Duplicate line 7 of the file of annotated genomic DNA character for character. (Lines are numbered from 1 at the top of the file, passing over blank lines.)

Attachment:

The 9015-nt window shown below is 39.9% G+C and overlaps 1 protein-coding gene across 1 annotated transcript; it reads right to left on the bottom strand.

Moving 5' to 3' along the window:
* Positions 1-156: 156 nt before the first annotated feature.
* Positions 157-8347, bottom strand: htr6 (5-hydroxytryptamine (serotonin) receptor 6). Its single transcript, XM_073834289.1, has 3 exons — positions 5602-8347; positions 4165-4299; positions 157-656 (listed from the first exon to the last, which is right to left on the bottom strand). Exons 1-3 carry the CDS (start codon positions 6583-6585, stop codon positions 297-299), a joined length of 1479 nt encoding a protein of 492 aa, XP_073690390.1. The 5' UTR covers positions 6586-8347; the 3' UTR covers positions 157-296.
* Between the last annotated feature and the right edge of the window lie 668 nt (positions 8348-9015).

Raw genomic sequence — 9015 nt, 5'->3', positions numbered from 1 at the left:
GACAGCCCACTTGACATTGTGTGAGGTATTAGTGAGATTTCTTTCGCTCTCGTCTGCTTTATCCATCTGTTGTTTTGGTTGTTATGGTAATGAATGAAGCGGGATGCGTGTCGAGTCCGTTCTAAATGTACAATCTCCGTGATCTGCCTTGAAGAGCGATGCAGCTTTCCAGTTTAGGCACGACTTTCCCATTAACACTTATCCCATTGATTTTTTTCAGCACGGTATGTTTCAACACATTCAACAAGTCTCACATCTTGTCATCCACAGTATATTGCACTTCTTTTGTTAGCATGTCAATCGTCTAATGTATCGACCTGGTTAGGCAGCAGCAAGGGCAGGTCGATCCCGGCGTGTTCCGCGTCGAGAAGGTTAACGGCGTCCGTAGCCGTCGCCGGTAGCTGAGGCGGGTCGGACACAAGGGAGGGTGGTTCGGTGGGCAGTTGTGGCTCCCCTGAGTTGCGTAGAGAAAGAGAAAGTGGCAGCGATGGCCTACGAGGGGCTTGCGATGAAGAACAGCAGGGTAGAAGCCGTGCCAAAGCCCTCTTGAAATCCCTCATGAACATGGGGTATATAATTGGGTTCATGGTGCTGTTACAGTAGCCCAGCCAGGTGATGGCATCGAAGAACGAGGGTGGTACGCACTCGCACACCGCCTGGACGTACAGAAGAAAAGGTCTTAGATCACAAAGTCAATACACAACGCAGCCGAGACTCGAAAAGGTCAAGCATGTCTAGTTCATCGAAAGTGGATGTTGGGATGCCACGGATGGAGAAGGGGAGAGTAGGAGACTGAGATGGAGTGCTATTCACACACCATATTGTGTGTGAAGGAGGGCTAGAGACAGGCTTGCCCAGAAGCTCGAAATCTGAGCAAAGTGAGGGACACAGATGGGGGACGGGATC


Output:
GACAGCCCACTTGACATTGTGTGAGGTATTAGTGAGATTTCTTTCGCTCTCGTCTGCTTTATCCATCTGTTGTTTTGGTTGTTATGGTAATGAATGAAGCGGGATGCGTGTCGAGTCCGTTCTAAATGTACAATCTCCGTGATCTGCCTTGAAGAGCGATGCAGCTTTCCAGTTTAGGCACGACTTTCCCATTAACACTTATCCCATTGATTTTTTTCAGCACGGTATGTTTCAACACATTCAACAAGTCTCACATCTTGTCATCCACAGTATATTGCACTTCTTTTGTTAGCATGTCAATCGTCTAATGTATCGACCTGGTTAGGCAGCAGCAAGGGCAGGTCGATCCCGGCGTGTTCCGCGTCGAGAAGGTTAACGGCGTCCGTAGCCGTCGCCGGTAGCTGAGGCGGGTCGGACACAAGGGAGGGTGGTTCGGTGGGCAGTTGTGGCTCCCCTGAGTTGCGTAGAGAAAGAGAAAGTGGCAGCGATGGCCTACGAGGGGCTTGCGATGAAGAACAGCAGGGTAGAAGCCGTGCCAAAGCCCTCTTGAAATCCCTCATGAACATGGGGTATATAATTGGGTTCATGGTGCTGTTACAGTAGCCCAGCCAGGTGATGGCATCGAAGAACGAGGGTGGTACGCACTCGCACACCGCCTGGACGTACAGAAGAAAAGGTCTTAGATCACAAAGTCAATACACAACGCAGCCGAGACTCGAAAAGGTCAAGCATGTCTAGTTCATCGAAAGTGGATGTTGGGATGCCACGGATGGAGAAGGGGAGAGTAGGAGACTGAGATGGAGTGCTATTCACACACCATATTGTGTGTGAAGGAGGGCTAGAGACAGGCTTGCCCAGAAGCTCGAAATCTGAGCAAAGTGAGGGACACAGATGGGGGACGGGATC